Alaskan soldier killed in Afghanistan helicopter crash

Chief Warrant Officer Jacob Michael Sims, 36, died on Oct. 28 when his helicopter crashed in the Logar Province of Afghanistan. (U.S. Air Force photo/Senior Airman Andrew McLaughlin)

An American soldier from Juneau was killed over the weekend while serving in Afghanistan.

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Chief Warrant Officer Jacob Michael Sims, 36, died on Oct. 28 when his helicopter crashed in the Logar Province of Afghanistan.

The Department of Defense released the news on Sunday.

According to the DoD, Sims was assigned to the 4th Battalion, 160th Special Operations Aviation Regiment at an Air Force Base just south of Tacoma, Washington. He was in Afghanistan supporting Operation Freedom’s Sentinel, a counterterrorism mission that began in 2015.

On Sunday, Governor Bill Walker ordered US and Alaska flags be immediately lowered to half-staff for the next five days to honor Officer Sims.

“Chief Warrant Officer Sims and his family made the ultimate sacrifice for the rest of us,” Walker said. “Byron, Toni, Donna and I are holding his parents, his wife and his children in our daily prayers. While our state and our country lost a dedicated soldier, they lost their son, husband and father. Our military service members put themselves on the line in defense of the values we hold dear. We owe them a debt of gratitude.”

NATO’s Resolute Support in Afghanistan has confirmed that six additional American crew members that were aboard the helicopter were injured in the crash. 

“We are deeply saddened by the loss of our comrade,” said NATO General John Nicholson, commander, Resolute Support. “On behalf of all of Resolute Support, our heartfelt sympathies go out to the families and friends of our fallen comrade and those injured in this unfortunate event.”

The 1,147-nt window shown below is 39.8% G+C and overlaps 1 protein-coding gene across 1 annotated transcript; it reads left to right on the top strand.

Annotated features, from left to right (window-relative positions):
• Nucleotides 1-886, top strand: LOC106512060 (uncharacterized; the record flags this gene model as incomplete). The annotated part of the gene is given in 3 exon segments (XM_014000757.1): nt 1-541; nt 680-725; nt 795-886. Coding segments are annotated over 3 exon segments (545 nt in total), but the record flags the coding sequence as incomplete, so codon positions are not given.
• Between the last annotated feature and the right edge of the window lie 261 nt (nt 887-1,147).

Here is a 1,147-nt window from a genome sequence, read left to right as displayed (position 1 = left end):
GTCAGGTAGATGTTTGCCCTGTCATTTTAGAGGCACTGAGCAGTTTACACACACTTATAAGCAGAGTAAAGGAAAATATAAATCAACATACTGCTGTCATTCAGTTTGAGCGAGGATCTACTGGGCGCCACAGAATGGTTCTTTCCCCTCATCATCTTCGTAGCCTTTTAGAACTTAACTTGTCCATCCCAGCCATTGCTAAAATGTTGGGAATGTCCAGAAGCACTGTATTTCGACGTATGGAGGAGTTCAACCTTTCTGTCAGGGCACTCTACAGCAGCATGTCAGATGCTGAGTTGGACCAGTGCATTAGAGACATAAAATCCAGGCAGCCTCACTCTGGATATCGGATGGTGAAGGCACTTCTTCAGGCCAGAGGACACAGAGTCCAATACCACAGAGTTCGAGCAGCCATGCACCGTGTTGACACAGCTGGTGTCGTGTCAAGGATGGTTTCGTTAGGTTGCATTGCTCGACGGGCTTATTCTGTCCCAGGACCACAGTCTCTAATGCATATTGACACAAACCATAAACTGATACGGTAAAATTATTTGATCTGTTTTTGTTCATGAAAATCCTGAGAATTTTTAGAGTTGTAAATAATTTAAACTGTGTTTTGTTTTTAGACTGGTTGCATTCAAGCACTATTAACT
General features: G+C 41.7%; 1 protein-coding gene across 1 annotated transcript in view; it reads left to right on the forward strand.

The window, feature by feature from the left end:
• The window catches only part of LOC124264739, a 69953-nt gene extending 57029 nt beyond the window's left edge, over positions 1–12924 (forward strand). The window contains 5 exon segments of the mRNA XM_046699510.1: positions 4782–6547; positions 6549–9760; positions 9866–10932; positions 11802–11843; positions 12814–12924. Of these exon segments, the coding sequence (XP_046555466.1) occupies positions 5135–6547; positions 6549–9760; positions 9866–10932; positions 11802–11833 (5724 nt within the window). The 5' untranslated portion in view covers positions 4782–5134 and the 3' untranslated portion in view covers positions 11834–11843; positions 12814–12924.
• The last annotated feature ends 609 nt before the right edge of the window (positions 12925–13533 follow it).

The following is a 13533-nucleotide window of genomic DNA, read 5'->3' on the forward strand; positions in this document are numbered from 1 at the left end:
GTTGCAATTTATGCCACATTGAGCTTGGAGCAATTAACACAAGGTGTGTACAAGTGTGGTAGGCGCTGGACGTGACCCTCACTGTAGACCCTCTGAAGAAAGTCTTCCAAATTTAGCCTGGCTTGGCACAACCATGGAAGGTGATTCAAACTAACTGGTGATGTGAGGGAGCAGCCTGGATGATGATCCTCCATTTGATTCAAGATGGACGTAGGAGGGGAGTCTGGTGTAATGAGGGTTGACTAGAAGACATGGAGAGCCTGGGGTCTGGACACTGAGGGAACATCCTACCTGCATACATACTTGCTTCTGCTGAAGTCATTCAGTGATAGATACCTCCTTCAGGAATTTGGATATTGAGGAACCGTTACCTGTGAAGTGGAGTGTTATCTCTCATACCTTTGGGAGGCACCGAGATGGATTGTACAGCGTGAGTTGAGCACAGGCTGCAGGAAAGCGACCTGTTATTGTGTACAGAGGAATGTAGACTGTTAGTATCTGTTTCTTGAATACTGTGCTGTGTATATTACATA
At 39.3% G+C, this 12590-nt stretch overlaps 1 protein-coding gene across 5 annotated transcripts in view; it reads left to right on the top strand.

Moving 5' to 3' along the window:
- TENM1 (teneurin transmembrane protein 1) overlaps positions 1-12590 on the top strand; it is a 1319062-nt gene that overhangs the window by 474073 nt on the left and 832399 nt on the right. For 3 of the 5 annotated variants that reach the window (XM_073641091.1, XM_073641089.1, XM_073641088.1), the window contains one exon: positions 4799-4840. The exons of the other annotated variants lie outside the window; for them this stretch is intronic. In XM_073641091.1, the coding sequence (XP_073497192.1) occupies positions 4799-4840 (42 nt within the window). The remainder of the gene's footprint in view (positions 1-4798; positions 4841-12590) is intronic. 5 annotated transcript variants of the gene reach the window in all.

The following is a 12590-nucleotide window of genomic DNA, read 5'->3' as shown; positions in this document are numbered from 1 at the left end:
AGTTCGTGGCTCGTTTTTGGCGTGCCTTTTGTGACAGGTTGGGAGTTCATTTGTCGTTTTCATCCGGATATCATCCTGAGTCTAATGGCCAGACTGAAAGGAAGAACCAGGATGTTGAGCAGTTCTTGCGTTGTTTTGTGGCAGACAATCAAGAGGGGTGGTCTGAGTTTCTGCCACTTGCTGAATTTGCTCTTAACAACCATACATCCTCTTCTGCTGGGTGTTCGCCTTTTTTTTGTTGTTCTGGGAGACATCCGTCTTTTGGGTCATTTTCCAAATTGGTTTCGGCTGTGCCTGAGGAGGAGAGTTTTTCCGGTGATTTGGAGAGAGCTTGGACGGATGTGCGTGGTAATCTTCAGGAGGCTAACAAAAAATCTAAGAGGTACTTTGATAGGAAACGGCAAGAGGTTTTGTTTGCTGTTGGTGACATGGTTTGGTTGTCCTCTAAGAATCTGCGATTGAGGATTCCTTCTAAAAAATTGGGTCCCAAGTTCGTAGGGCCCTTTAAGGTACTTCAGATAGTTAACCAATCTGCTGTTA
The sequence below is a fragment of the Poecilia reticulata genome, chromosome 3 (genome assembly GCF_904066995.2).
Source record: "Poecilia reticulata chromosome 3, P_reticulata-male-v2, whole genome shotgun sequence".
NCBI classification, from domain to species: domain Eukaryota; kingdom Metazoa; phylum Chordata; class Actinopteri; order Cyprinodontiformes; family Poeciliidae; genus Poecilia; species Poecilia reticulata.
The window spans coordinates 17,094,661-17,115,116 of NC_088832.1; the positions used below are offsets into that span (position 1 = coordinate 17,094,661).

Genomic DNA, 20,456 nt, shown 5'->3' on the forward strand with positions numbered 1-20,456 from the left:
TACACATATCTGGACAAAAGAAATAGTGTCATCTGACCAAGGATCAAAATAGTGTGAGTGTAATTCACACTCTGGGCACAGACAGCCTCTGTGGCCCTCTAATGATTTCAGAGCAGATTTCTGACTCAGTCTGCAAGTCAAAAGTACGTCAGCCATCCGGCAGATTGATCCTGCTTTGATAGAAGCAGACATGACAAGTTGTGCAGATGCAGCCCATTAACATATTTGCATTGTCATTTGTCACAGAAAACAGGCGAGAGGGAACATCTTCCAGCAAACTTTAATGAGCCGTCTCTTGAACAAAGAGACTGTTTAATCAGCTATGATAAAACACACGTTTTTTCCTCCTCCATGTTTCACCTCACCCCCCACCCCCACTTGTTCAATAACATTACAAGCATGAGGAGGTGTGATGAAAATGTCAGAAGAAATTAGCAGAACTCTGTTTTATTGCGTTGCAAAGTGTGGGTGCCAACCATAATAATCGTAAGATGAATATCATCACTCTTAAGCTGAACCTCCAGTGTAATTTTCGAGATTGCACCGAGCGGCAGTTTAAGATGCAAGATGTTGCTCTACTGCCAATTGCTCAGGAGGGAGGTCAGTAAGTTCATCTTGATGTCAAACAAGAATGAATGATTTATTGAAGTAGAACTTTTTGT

According to NATO, the incident is under investigation.

Emily Russell is the voice of Alaska morning news as Alaska Public Media’s Morning News Host and Producer.

Originally from the Adirondacks in upstate New York, Emily moved to Alaska in 2012. She skied her way through three winters in Fairbanks, earning her Master’s degree in Northern Studies from UAF.

Emily’s career in radio started in Nome in 2015, reporting for KNOM on everything from subsistence whale harvests to housing shortages in Native villages. She then worked for KCAW in Sitka, finally seeing what all the fuss with Southeast, Alaska was all about.

Back on the road system, Emily is looking forward to driving her Subaru around the region to hike, hunt, fish and pick as many berries as possible. When she’s not talking into the mic in the morning, Emily can be found reporting from the peaks above Anchorage to the rivers around Southcentral.

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